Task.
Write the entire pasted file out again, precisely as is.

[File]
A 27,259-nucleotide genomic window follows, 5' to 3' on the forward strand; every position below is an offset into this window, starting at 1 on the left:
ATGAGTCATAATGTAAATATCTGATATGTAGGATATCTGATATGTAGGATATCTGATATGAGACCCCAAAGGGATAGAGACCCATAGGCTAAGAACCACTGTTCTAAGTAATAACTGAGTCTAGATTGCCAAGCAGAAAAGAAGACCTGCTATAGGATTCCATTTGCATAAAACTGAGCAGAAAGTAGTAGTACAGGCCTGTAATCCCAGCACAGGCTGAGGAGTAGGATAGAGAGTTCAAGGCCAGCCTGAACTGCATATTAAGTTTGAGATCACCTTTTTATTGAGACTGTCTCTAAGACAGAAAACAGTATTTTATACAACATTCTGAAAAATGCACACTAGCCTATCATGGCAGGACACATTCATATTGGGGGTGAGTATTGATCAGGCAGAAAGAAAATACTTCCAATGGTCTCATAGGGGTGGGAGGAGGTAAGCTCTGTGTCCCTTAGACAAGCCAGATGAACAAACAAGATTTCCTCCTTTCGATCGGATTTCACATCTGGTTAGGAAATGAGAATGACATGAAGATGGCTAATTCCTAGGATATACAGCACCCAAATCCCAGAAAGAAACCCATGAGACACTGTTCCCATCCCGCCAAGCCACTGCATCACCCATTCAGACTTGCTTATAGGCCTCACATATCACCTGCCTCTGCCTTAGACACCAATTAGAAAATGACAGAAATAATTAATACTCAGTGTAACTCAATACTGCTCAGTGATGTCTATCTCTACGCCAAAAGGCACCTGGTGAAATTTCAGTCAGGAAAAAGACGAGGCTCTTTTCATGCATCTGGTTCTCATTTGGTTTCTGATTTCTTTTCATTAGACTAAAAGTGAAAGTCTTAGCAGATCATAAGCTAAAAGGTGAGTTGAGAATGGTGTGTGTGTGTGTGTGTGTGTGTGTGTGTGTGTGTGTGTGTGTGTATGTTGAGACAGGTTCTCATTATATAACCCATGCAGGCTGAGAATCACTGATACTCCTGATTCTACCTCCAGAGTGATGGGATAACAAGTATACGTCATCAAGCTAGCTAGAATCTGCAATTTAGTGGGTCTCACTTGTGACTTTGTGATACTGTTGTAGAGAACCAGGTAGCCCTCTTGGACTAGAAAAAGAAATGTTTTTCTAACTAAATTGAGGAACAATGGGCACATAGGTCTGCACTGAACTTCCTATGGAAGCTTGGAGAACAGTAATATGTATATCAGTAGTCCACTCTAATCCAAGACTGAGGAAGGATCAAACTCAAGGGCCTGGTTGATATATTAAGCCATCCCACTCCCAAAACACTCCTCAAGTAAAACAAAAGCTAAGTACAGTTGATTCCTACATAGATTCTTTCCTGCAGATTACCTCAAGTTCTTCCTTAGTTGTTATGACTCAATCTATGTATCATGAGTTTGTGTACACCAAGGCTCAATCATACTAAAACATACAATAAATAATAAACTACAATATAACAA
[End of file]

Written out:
A 27,259-nucleotide genomic window follows, 5' to 3' on the forward strand; every position below is an offset into this window, starting at 1 on the left:
ATGAGTCATAATGTAAATATCTGATATGTAGGATATCTGATATGTAGGATATCTGATATGAGACCCCAAAGGGATAGAGACCCATAGGCTAAGAACCACTGTTCTAAGTAATAACTGAGTCTAGATTGCCAAGCAGAAAAGAAGACCTGCTATAGGATTCCATTTGCATAAAACTGAGCAGAAAGTAGTAGTACAGGCCTGTAATCCCAGCACAGGCTGAGGAGTAGGATAGAGAGTTCAAGGCCAGCCTGAACTGCATATTAAGTTTGAGATCACCTTTTTATTGAGACTGTCTCTAAGACAGAAAACAGTATTTTATACAACATTCTGAAAAATGCACACTAGCCTATCATGGCAGGACACATTCATATTGGGGGTGAGTATTGATCAGGCAGAAAGAAAATACTTCCAATGGTCTCATAGGGGTGGGAGGAGGTAAGCTCTGTGTCCCTTAGACAAGCCAGATGAACAAACAAGATTTCCTCCTTTCGATCGGATTTCACATCTGGTTAGGAAATGAGAATGACATGAAGATGGCTAATTCCTAGGATATACAGCACCCAAATCCCAGAAAGAAACCCATGAGACACTGTTCCCATCCCGCCAAGCCACTGCATCACCCATTCAGACTTGCTTATAGGCCTCACATATCACCTGCCTCTGCCTTAGACACCAATTAGAAAATGACAGAAATAATTAATACTCAGTGTAACTCAATACTGCTCAGTGATGTCTATCTCTACGCCAAAAGGCACCTGGTGAAATTTCAGTCAGGAAAAAGACGAGGCTCTTTTCATGCATCTGGTTCTCATTTGGTTTCTGATTTCTTTTCATTAGACTAAAAGTGAAAGTCTTAGCAGATCATAAGCTAAAAGGTGAGTTGAGAATGGTGTGTGTGTGTGTGTGTGTGTGTGTGTGTGTGTGTGTGTGTGTGTATGTTGAGACAGGTTCTCATTATATAACCCATGCAGGCTGAGAATCACTGATACTCCTGATTCTACCTCCAGAGTGATGGGATAACAAGTATACGTCATCAAGCTAGCTAGAATCTGCAATTTAGTGGGTCTCACTTGTGACTTTGTGATACTGTTGTAGAGAACCAGGTAGCCCTCTTGGACTAGAAAAAGAAATGTTTTTCTAACTAAATTGAGGAACAATGGGCACATAGGTCTGCACTGAACTTCCTATGGAAGCTTGGAGAACAGTAATATGTATATCAGTAGTCCACTCTAATCCAAGACTGAGGAAGGATCAAACTCAAGGGCCTGGTTGATATATTAAGCCATCCCACTCCCAAAACACTCCTCAAGTAAAACAAAAGCTAAGTACAGTTGATTCCTACATAGATTCTTTCCTGCAGATTACCTCAAGTTCTTCCTTAGTTGTTATGACTCAATCTATGTATCATGAGTTTGTGTACACCAAGGCTCAATCATACTAAAACATACAATAAATAATAAACTACAATATAACAA